11. Remind yourself that you’ve persevered in the past and can persevere again

“Personally I try to remind myself of the perspective ‘I’ve done this all before, I can do it all again’ and that ‘I do have much to feel grateful for and I have the fortitude to manage difficult times such as these.’ I try to make sure I focus in on moments of pleasure however small they might be.

I will also increase the tools I use to destress myself like paced deep breathing and progressive muscle relaxation. Lastly, I do tend to use a lot of humor at times like this, as I find being able to see the humor wherever possible to help my mood.” — Dr. Gail Saltz, Associate Professor of Psychiatry at the NY Presbyterian Hospital Weill-Cornell School of medicine and host of the “How Can I Help?” podcast from iHeartRadio

12. A trifecta of cultivating presence, surrendering the uncontrollable, and practicing gratitude

“First, cultivate presence. Depression occurs when we ruminate about the past and second-guess if only we had done something differently, the outcome may be different. Anxiety happens when we worry about the uncertainty of the future. Peace occurs in the present moment so root yourself in the here-and-now with mindfulness practices like meditation, deep breathing, yoga or simply connecting with nature and your senses.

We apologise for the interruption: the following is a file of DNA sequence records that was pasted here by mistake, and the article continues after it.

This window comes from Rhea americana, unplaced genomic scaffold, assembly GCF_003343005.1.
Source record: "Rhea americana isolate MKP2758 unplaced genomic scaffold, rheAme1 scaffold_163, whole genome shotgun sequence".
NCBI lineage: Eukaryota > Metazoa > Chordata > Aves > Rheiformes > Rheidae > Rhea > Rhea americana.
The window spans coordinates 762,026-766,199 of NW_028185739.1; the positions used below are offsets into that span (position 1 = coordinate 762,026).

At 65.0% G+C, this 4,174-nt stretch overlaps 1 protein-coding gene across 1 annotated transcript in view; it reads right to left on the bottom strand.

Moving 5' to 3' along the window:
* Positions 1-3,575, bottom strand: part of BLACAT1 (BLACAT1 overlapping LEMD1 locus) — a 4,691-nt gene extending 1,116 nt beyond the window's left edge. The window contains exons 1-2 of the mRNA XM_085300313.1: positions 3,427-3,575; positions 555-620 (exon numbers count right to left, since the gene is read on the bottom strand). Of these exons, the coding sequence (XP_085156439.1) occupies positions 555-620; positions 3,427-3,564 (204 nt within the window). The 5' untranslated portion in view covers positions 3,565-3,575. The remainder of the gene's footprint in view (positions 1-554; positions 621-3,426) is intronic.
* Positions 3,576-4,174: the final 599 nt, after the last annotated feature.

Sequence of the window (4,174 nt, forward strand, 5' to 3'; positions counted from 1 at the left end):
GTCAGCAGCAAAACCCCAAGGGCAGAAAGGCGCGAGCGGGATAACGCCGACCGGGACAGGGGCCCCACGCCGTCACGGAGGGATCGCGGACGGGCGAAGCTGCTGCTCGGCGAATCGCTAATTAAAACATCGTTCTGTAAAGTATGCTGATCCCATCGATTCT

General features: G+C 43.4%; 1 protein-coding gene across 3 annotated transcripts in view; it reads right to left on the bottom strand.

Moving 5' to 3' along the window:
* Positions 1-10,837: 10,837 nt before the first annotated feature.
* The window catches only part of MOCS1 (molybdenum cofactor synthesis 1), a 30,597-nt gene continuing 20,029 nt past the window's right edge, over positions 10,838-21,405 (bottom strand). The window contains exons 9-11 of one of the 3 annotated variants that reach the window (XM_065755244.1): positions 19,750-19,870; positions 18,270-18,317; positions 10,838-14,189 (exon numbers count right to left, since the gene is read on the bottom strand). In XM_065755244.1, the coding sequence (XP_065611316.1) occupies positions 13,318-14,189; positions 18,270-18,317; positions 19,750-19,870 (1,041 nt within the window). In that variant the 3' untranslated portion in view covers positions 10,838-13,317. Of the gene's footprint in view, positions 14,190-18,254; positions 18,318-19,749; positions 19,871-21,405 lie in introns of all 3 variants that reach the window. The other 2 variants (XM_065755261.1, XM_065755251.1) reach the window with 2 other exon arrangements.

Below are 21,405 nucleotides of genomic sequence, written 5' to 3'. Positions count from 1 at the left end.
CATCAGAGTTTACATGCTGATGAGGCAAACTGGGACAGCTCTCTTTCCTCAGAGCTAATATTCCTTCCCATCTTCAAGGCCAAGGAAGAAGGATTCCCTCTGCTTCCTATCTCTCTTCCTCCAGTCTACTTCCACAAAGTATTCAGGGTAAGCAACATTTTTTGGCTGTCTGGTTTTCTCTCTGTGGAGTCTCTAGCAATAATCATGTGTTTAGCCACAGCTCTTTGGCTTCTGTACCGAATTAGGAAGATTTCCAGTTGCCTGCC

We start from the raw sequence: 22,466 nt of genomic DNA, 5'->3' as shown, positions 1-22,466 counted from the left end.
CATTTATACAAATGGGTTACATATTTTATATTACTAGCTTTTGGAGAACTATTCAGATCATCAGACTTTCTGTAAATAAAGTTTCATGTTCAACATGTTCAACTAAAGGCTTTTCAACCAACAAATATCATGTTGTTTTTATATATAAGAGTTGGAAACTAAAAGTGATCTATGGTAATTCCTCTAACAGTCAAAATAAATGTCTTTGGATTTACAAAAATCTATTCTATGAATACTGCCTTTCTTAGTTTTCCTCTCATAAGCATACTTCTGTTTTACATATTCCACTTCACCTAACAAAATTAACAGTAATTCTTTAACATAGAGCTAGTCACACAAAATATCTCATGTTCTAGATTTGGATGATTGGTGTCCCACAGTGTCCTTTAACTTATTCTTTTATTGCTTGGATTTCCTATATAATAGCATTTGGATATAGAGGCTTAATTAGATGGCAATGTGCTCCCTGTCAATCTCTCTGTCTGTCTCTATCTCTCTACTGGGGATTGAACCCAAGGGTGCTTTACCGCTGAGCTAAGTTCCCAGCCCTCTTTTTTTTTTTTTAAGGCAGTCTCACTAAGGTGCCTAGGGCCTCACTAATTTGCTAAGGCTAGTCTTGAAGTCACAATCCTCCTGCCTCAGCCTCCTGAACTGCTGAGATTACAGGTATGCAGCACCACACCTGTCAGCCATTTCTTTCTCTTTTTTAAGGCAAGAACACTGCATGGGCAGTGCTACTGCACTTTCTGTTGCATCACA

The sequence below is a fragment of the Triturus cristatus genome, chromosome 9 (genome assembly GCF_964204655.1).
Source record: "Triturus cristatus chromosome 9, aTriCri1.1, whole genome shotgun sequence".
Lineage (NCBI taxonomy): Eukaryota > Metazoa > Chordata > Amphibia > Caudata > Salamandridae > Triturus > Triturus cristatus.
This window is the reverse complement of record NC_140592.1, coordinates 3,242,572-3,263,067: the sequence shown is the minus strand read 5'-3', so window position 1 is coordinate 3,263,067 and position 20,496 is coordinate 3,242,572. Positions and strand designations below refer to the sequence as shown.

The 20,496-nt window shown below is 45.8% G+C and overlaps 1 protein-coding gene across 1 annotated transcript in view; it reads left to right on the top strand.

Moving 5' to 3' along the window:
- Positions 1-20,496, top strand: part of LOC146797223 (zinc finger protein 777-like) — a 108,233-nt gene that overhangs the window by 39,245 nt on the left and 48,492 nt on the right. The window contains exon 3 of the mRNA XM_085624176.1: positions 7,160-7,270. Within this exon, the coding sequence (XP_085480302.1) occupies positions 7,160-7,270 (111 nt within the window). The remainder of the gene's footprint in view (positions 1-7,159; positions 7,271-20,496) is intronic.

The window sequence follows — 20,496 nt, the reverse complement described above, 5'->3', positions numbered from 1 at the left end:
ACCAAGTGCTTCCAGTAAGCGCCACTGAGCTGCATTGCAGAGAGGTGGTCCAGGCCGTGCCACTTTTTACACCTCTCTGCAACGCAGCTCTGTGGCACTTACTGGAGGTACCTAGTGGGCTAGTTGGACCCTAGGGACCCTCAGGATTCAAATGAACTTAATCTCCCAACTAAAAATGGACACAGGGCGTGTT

Next, Surrender the uncontrollable. Embrace the wisdom of the Serenity Prayer and release all that is outside your control to your higher power (God, the Universe, Nature, etc.) Empower yourself to focus on that which is within your control (practicing self-compassion and good self-care. accessing support, etc.) Honor and release your emotions through exercise, art, music, journaling. talking with loved ones or a therapist or counselor. Surrender to the ebb and flow of life and practice resilience by surfing the waves of loss.

Finally, practice gratitude. Train your brain to look for the good parts in any situation. Notice what is going well in your life and give thanks by sharing appreciation with others, keeping a gratitude journal, incorporating gratitude in your meditations, prayers or personal reflections.” — Joyce Marter, licensed psychotherapist and author of The Financial Mindset Fix: A Mental Fitness Program for an Abundant Life

13. Lean on a therapy circle

“Never before in my career have I had the same shared struggles as my clients, who then have similar struggles to each other. In some ways, it makes joining with clients easier. But in many ways, it presents a scenario where the help I am providing is exactly the help I might also need from others. As a therapist in this current climate, I have been leaning on my therapy circle for support.

I try to notice the things that bring me solace and peace and spend time doing things I normally might not do. I take long drives, I play board games with my kids, I cook often, and I try to connect with friends virtually whenever possible which isn’t something I did before this pandemic. Many of my friends have experienced loss from illness, as have I, and having a circle of supportive friends has been a lifesaver. In turn, I can provide that for my friends, staff, and clients.” — Helene D’Jay, MS, LPC, Clinical Director for Newport Healthcare Connecticut

14. Engage in “values-based” coping